The Lovely Bones | Teen Ink

The Lovely Bones

October 10, 2007
By Anonymous

The Lovely Bones

When I first picked up this book, I immediately concluded that it would be one of my all time favorites. Unfortunately, I was wrong.
As I was deciding to check out this novel, I was hearing from many people that it was, “…one of the most bizarre books I've ever read,” and “…way too overwhelming, but such a good story line.” To me, those comments made me grab the book before anyone else could.
When I first opened up the book, I was so ecstatic to start reading it. It was a mystery story, which I don't read very often, and I had a feeling that this might be a great book to start on. Yes, I have to give props to Alice Sebold because the first page instantly pulls you into the story like a vacuum cleaner. It was about the fourth page, where I seriously felt like my heart had been ripped out…just like Susie's was.
Susie Salmon, a 14-year-old girl, was murdered and raped on December 6, 1973. She was an ordinary girl, but what most young girls don't have…was a peculiar neighbor who had a thirst for blood and horror.
After she told the descriptive scene about her murder, without delay, I closed the book and set it on my desk. What a powerful beginning! My heart raced with the intensity of the book.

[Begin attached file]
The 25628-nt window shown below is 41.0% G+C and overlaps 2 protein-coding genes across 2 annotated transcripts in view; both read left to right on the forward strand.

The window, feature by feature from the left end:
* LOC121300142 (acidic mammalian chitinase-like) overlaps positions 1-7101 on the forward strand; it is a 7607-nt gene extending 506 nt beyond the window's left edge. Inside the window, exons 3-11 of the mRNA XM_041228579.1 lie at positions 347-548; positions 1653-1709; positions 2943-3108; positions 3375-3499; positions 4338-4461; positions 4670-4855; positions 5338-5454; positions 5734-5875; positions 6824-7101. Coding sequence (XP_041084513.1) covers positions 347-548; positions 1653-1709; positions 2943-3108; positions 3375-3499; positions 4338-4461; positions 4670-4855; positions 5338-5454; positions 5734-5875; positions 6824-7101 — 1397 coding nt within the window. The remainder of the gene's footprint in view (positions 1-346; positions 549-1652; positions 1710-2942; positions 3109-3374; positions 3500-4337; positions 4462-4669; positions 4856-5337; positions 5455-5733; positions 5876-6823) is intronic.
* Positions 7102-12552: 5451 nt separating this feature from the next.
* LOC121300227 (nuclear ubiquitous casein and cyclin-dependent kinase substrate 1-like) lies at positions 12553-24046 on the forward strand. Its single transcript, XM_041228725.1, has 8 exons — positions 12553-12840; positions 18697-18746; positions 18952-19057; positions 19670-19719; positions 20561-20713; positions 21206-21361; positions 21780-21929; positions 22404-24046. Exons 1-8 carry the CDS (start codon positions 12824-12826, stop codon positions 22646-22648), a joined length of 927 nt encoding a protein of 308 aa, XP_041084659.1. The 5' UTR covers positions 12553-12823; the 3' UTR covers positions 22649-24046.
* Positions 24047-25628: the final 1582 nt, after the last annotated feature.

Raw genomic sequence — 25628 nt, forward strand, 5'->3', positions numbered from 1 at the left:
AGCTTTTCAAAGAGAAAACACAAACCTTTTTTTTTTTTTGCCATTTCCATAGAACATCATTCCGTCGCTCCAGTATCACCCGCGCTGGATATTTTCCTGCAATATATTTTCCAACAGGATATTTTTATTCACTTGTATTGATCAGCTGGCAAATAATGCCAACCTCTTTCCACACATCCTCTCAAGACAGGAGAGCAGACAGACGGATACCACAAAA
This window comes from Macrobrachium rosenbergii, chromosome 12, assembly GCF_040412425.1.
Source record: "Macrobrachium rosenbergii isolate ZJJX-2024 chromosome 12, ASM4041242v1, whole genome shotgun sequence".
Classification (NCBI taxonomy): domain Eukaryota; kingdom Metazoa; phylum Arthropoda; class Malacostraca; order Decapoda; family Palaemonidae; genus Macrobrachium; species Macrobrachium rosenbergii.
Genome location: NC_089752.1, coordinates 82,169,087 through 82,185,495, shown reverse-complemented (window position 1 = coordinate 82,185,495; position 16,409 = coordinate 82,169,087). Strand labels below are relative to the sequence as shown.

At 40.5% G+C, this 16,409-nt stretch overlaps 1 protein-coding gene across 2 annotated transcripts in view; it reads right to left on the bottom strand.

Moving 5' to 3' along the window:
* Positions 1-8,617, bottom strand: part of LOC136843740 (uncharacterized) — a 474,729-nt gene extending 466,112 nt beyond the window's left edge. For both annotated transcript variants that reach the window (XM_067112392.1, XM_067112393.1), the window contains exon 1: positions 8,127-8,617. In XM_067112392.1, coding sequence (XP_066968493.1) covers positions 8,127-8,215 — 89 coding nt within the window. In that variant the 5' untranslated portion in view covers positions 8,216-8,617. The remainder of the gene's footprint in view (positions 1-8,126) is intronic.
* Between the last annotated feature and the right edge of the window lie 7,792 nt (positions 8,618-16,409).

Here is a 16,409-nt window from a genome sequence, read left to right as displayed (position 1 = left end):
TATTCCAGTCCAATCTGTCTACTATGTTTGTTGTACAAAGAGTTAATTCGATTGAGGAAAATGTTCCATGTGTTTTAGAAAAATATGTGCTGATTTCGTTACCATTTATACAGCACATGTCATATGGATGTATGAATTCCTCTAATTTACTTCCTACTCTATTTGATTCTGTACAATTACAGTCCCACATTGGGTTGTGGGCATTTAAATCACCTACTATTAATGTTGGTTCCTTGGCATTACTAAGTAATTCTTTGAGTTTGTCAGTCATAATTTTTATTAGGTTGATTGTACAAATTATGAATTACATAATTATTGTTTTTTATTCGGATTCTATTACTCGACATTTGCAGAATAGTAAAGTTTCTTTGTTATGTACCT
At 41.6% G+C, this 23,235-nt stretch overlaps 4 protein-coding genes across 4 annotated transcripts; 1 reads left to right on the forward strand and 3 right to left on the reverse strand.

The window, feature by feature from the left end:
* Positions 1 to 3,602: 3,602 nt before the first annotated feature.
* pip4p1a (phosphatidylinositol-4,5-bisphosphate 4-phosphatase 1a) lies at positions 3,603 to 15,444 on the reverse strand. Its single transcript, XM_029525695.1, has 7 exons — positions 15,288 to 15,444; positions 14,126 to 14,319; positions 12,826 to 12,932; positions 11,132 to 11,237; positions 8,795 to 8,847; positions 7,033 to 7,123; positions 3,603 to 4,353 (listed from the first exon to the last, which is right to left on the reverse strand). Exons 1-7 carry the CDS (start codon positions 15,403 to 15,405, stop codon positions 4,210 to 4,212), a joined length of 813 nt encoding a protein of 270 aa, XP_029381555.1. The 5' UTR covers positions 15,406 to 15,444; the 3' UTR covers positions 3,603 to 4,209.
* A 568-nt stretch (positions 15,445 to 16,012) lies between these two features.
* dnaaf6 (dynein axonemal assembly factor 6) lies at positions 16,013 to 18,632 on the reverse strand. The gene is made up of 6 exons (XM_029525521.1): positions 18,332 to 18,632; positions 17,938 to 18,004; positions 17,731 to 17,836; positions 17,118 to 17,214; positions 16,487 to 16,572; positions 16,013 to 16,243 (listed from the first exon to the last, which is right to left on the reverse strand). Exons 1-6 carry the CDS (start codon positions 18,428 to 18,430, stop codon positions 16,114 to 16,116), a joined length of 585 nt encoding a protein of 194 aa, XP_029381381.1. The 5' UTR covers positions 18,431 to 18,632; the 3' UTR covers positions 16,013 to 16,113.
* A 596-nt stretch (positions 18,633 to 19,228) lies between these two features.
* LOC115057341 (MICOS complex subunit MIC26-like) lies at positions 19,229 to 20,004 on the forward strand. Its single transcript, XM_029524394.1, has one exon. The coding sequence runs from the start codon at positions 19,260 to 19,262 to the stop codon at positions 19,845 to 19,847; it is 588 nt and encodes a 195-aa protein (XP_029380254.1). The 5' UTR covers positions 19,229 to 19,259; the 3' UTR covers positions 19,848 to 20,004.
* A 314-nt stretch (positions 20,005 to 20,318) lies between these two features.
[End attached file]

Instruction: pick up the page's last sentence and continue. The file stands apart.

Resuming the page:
However, as the story continues, events started to become more and more bizarre. Yes, Susie telling the story from heaven was truly an awe-inspiring situation. She told how her family was mourning, how her sister, Lindsey, was becoming the girl that Susie would never be, how her father had figured out who murdered his oldest child, and how her oh so wonderful mother fell in love with the police officer who was investigating Susie's murder.
How weird! But, even though it may be a bit crazy, it was extremely moving. Even if Alice Sebold is a wonderful writer and keeps the story moving, it is obvious by the first page who the murder is. The mystery of this book had already been told, but the mystery of how the family and police find out is not.
Yes, you may be wondering why I seem to be going back and forth. Why this book is absolutely wretched or why this book is absolutely moving.
Well, to tell the truth, I do fondly think of Alice Sebold. She is an extraordinary writer, and this story line is something that I most likely would never have imagined. However, in this book, she puts in too many unstable situations. What happens to four unstable situations? They turn into a mush of emotions that a reader just can't distinguish.

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